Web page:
Yes, the 4.3-inch display makes for a large phone, but the device is offset by a light weight and thin profile. It’s not quite as thin as my 4th generation iPod touch, but pretty close as shown in the image gallery.
I like the power button on the right side of the GS2 as opposed to a power button on the top.
The phone is a speed demon; I haven’t yet used an Android phone this fast. You tap the screen and the phone reacts.
The Super AMOLED Plus display is brilliant and vivid. It doesn’t feel like this phone has an 800×480 display; it appears like a higher-resolution screen.
NFC, or near-field communications, is supported, although there is no application I can find to use this short-range wireless technology. The battery has “near field communication” on the front and back, so I’m assuming the NFC component is integrated into the battery.
I have decent AT&T coverage in my area (four out of five bars) and a quick speed test yields reasonable results: 81 millisecond ping time, upload of 1.62 Mbps and download speeds of 4.83 Mbps.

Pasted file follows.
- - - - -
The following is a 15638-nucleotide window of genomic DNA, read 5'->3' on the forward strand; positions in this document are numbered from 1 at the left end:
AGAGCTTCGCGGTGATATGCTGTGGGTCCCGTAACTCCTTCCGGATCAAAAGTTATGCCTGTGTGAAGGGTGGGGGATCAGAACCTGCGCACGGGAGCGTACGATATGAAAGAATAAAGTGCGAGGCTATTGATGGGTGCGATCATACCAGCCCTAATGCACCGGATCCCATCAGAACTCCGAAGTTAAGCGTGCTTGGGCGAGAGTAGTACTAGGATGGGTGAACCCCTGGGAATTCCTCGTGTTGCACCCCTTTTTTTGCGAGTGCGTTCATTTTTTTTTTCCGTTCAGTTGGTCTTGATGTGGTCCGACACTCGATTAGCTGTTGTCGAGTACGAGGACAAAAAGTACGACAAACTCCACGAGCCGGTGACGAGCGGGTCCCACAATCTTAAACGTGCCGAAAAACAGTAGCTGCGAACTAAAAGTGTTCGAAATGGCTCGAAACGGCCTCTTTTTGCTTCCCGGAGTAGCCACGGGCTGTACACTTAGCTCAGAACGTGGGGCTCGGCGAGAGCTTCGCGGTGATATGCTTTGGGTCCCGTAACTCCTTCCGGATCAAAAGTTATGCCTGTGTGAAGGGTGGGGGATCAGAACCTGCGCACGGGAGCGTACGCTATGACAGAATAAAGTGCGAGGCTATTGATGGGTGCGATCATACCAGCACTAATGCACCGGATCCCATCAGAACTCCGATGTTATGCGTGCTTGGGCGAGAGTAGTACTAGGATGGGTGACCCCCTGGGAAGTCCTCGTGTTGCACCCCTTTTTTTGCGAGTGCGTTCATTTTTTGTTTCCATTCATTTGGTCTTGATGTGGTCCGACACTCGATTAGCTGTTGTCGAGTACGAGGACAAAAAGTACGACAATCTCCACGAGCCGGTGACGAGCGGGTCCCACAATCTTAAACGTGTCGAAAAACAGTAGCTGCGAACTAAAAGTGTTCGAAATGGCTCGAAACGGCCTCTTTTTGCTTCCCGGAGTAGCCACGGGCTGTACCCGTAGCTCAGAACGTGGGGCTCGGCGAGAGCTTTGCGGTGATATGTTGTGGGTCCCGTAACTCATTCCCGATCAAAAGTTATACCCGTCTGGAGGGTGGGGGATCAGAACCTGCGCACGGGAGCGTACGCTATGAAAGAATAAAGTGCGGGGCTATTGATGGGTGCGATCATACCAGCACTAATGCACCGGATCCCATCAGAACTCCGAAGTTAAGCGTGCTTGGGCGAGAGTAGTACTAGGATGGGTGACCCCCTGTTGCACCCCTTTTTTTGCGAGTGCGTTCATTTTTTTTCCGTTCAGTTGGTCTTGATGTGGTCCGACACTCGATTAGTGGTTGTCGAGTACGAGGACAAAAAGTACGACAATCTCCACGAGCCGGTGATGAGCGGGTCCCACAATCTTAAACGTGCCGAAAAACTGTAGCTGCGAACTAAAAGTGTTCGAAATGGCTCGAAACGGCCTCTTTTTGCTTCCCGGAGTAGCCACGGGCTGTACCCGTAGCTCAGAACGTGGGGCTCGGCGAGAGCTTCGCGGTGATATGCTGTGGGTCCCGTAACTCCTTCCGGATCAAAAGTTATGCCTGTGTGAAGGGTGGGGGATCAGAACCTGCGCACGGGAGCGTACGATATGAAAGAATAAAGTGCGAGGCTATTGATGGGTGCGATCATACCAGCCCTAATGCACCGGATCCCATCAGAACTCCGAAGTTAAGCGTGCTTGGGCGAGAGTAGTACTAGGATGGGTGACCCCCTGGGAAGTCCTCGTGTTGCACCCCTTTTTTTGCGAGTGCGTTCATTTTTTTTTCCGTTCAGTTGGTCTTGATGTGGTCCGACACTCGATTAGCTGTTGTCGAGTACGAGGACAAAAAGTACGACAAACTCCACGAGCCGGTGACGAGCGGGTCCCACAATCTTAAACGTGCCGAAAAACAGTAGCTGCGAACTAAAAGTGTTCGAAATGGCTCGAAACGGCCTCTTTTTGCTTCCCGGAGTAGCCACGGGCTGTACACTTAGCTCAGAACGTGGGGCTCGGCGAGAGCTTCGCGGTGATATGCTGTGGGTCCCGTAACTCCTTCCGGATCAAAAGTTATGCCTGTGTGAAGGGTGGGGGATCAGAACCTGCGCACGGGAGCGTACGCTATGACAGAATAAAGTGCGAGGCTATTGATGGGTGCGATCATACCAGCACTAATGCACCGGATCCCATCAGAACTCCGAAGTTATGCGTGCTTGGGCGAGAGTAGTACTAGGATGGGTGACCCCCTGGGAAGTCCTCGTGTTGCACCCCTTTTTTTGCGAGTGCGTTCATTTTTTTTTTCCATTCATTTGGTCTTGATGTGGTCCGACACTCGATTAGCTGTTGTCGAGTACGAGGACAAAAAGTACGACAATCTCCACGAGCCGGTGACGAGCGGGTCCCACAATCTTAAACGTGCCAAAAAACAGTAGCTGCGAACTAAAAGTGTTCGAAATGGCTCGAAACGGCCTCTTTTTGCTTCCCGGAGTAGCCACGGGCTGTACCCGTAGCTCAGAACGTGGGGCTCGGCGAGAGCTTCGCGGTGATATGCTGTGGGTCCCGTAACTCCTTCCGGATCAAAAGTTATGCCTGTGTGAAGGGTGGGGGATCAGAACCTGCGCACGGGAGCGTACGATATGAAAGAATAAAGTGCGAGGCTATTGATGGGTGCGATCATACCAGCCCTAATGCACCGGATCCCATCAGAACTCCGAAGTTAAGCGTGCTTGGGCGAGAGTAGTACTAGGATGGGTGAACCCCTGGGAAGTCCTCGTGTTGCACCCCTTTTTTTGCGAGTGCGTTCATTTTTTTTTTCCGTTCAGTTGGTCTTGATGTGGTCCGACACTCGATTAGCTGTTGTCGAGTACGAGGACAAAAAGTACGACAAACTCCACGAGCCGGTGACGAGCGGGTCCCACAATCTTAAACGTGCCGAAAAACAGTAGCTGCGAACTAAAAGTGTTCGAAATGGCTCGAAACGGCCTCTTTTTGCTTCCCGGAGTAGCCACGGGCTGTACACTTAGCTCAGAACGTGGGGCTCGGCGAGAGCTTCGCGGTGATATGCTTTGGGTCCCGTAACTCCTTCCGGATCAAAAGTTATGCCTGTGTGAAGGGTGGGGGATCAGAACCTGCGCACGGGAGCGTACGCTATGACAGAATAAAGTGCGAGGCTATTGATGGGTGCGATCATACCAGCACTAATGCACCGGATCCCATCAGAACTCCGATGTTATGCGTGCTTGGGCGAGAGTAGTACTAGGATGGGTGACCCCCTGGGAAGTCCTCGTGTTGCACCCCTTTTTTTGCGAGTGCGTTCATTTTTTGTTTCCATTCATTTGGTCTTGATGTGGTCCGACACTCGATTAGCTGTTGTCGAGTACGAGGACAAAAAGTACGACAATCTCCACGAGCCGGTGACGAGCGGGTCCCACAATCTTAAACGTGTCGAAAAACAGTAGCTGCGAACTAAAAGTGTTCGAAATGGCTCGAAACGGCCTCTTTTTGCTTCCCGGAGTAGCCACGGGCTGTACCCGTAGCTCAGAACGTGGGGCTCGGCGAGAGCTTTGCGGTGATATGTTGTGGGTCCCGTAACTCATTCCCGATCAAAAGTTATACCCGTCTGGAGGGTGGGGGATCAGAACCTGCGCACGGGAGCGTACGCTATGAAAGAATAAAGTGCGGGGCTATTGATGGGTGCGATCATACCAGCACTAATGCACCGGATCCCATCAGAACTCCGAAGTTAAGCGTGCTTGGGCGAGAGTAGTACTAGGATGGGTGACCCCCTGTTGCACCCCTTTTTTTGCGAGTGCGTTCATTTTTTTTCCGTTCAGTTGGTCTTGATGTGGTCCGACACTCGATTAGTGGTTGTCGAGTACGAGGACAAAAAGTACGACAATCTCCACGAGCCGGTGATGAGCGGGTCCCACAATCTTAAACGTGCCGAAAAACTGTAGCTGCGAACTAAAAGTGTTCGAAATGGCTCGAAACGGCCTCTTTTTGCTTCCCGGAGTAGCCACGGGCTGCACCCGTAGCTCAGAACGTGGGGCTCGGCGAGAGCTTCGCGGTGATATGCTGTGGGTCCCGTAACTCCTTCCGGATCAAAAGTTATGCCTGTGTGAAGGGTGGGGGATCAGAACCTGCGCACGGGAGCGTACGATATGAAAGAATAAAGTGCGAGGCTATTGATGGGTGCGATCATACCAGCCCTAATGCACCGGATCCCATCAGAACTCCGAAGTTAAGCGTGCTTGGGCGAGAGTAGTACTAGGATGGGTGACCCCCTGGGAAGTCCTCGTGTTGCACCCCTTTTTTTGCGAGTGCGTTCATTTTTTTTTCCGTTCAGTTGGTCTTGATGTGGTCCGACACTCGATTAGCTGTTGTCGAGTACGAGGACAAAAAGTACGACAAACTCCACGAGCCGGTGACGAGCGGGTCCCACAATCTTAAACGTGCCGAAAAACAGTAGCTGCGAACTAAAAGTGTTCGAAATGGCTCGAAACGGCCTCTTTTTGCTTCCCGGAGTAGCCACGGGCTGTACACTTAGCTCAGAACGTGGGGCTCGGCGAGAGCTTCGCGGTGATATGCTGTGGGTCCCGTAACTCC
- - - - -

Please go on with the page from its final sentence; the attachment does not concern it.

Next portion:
A few low light camera shots came out quite nice and zooming in shows nice detail.
I don’t like the microSD card slot placement; you’ll have to remove the phone battery to insert or remove a memory card.
My gut reaction: I can see many people happy with this phone on AT&T’s network, but I’ll use it for a few days to see if there are any quirks or gotchas to look out for. I also have no idea how long the battery will last on a charge. Of course, the elephant in the room for this phone is the upcoming new iPhone from Apple; next month could prove a superb smartphone showdown between the Galaxy S II and the next iPhone.